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College (1927)

Not Rated | | Comedy, Drama, Sport | November 1927 (USA)
To reconcile with his girlfriend, a bookish college student tries to become an athlete.

Directors:

James W. Horne, Buster Keaton (uncredited)

Writers:

Carl Harbaugh (story), Bryan Foy (story)
Reviews
1 nomination. See more awards »

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Cast

Complete credited cast:
Buster Keaton ... A Son
Anne Cornwall ... The Girl
Flora Bramley Flora Bramley ... Her Friend
Harold Goodwin ... A Rival
Snitz Edwards ... The Dean
Carl Harbaugh ... Crew Coach
Sam Crawford Sam Crawford ... Baseball Coach
Florence Turner ... A Mother
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Storyline

Ronald's high school valedictory address praises books and condemns sports. His girlfriend Mary condemns his attitude. He fears losing her to rival Jeff, decides to go to college and pay more attention to sports. Written by Ed Stephan <stephan@cc.wwu.edu>

Plot Summary | Plot Synopsis

Taglines:

HE TAKES THE COURSES YOU TAKE THE LAUGHS (Print ad- Crawfordsville Review, ((Crawfordsville, Ind.)) 3 January 1928) See more »

Genres:

Comedy | Drama | Sport

Certificate:

Not Rated | See all certifications »

Parents Guide:

View content advisory »
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Did You Know?

Trivia

The boat for which Buster Keaton is coxswain is called Damfino, the same name as the eponymous boat in his short movie The Boat (1921). See more »

Quotes

The Girl: Your speech was ridiculous. Anyone prefers an athlete to a weak-kneed, teacher's pet. When you change your mind about athletes, then I'll change my mind about you.
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Connections

Featured in Buster Keaton: A Hard Act to Follow (1987) See more »

Soundtracks

The Entertainer
written by Scott Joplin
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User Reviews

 
Keaton's Interesting Achievement
30 December 2012 | by marcin_kukuczkaSee all my reviews

"In films that combined comedy with extraordinary physical risks, Buster Keaton played a brave spirit who took the universe on its own terms, and gave no quarter" (Roger Ebert)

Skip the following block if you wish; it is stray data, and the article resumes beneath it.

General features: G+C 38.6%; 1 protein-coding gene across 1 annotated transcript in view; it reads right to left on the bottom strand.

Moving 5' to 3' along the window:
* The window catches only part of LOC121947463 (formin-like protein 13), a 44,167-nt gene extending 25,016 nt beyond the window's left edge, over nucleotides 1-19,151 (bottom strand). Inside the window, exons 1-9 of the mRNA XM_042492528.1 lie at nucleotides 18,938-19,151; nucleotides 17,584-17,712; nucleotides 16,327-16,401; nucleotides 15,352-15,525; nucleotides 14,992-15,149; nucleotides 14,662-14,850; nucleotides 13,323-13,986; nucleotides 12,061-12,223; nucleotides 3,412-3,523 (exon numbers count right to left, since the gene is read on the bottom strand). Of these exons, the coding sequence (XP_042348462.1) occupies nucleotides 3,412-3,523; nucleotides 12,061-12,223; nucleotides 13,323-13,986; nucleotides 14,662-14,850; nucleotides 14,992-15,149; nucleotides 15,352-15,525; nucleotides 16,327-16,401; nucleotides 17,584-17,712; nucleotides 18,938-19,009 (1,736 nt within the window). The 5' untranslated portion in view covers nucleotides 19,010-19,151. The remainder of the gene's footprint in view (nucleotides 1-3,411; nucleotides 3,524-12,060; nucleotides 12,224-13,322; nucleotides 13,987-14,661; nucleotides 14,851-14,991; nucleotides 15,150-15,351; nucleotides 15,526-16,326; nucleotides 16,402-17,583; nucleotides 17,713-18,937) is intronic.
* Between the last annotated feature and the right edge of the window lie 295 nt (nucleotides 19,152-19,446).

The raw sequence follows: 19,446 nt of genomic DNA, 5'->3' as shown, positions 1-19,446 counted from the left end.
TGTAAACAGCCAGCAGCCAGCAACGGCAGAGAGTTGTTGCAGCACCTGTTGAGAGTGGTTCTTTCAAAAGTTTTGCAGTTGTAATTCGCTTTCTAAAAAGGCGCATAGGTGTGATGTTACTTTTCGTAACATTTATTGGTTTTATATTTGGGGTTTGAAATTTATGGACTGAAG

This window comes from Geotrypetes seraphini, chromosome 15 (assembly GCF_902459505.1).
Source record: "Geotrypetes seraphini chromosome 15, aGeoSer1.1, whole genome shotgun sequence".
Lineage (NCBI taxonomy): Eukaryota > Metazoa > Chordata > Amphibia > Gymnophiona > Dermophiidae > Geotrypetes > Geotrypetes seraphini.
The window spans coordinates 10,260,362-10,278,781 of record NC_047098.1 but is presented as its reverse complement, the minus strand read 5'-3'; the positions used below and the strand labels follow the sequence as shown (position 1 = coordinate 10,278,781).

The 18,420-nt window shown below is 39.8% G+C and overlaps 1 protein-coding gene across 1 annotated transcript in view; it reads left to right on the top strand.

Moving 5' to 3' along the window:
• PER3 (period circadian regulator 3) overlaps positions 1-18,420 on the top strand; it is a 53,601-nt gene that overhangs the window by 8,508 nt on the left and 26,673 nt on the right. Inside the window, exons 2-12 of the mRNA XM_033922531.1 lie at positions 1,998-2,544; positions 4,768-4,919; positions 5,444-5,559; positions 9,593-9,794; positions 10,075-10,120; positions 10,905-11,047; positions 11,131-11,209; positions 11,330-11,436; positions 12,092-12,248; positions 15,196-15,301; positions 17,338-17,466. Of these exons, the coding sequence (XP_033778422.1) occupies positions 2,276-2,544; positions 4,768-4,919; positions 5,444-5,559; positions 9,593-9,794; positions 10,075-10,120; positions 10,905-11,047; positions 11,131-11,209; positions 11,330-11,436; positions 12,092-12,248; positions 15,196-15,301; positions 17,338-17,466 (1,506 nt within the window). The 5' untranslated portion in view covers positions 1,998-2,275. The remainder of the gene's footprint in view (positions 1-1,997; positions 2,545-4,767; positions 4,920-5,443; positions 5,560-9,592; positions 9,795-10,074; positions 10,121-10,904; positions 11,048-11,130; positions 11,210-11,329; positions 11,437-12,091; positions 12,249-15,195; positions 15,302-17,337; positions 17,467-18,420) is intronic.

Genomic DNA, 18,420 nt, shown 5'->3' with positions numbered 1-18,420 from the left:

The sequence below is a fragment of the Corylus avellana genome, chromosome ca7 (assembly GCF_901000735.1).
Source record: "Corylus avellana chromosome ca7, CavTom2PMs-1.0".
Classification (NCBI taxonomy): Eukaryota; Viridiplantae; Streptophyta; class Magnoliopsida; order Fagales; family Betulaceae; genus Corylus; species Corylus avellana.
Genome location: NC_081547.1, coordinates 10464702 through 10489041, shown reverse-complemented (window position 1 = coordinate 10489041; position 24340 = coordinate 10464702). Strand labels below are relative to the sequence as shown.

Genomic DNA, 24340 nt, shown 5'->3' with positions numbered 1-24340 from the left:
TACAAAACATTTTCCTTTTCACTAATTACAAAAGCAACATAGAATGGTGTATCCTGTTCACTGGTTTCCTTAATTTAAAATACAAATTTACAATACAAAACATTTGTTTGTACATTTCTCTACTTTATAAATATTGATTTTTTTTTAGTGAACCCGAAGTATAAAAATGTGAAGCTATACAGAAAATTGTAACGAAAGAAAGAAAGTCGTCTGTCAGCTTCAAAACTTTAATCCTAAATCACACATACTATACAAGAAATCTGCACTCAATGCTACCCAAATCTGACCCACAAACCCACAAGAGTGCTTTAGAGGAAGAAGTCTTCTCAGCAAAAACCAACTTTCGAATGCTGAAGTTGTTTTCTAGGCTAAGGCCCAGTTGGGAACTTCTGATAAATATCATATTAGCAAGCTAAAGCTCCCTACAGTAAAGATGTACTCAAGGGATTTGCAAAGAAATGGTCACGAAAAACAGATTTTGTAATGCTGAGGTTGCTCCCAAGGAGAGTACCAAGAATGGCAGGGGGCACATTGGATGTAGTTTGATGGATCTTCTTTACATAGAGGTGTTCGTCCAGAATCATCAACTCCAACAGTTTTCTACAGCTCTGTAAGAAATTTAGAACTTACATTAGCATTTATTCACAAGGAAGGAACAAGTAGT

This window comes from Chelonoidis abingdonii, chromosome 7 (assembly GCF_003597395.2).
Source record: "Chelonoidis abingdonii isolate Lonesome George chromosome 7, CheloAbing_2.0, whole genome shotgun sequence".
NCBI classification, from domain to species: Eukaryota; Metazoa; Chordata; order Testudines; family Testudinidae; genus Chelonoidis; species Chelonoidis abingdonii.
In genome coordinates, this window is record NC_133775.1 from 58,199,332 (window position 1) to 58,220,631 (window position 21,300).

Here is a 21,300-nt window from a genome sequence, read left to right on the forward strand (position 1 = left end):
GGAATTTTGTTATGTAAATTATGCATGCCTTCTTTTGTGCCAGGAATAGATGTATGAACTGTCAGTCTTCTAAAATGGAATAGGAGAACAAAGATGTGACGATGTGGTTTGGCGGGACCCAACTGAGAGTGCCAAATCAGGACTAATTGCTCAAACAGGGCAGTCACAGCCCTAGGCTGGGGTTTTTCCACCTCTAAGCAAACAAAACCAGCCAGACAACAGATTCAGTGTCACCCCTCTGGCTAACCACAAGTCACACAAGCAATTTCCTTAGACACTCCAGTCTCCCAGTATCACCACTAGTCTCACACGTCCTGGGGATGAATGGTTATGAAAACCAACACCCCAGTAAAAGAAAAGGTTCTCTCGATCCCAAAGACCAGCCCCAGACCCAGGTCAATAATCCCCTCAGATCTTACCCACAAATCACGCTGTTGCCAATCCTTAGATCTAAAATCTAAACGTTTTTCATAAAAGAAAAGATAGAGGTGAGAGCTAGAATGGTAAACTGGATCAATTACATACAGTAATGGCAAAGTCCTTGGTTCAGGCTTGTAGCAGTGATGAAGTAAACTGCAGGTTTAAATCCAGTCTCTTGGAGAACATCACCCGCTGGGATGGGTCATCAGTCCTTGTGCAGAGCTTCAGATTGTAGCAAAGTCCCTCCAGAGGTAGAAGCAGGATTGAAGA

Among many silent movies which we are lucky to see these days (and which have not been lost after all), COLLEGE by James W. Horne and Buster Keaton was a real surprise for the audiences in my town's movie theater. Seeing silent comedies on the big screen exceptionally proves to be an uncommon experience. I think that there are hardly any viewers who may leave the cinema disappointed. Simply because the humor of COLLEGE seems to have stood a test of time combining comedy features with some notions of what a good movie entertainment is all about. What is it about?

It is to amuse us, to bring relief, to educate a bit being at the same time not too tense. Roger Ebert, in the quotations that marks the beginning of my review, nicely observes that Keaton was able to execute tremendous physical abilities, which makes his films interesting even today. That is particularly noticeable in COLLEGE and calls our attention throughout. His character of young Ronald who does anything to make himself attractive to Mary (Anne Cornwall), the girl he loves, executes much of timeless humor. Combined with wit, the effect is outstanding: awe and laughter go in pairs and substitute each other. Who can forget the hilarious scenes on the sports field? How can you remain indifferent to his efforts? A lot of such moments when he moves like a true athlete do not allow you to concentrate elsewhere. That makes COLLEGE vibrant and surprising.

Keaton's character is quite different than Charlie Chaplin's roles. He is quite a flamboyant young man who makes us laugh but ALSO makes us identify with his dilemma. Just to note what there is at the heart of his efforts: to win the heart of his 'sweetheart.' Consider the scenes with his mother (Florence Turner) when the humor is somehow directed towards his umbrella but also supplied with a clue of such a young man's personality, his dealing with the world and his dealing with simple situations. When he is in the arms of his Mary at last (the moment that he reaches thanks to extraordinary pains taken), it is a truly genuine moment, a moment of a dream fulfilled...expressed in the face of a performer.

Among the supporting cast, Snitz Edwards is fabulously funny as the Dean, the old bachelor who only claims to be indifferent to a woman's love.

To draw a humorous conclusion, COLLEGE is a light hearted entertainment which, though it is silent, does not let you resort to silence. Having seen it, you still feel a desire to share your thoughts with other people. A gem of its time!


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Details

Country:

USA

Language:

None | English

Release Date:

November 1927 (USA) See more »

Also Known As:

College See more »

Company Credits

Show more on IMDbPro »

Technical Specs

Sound Mix:

Silent

Aspect Ratio:

1.33 : 1
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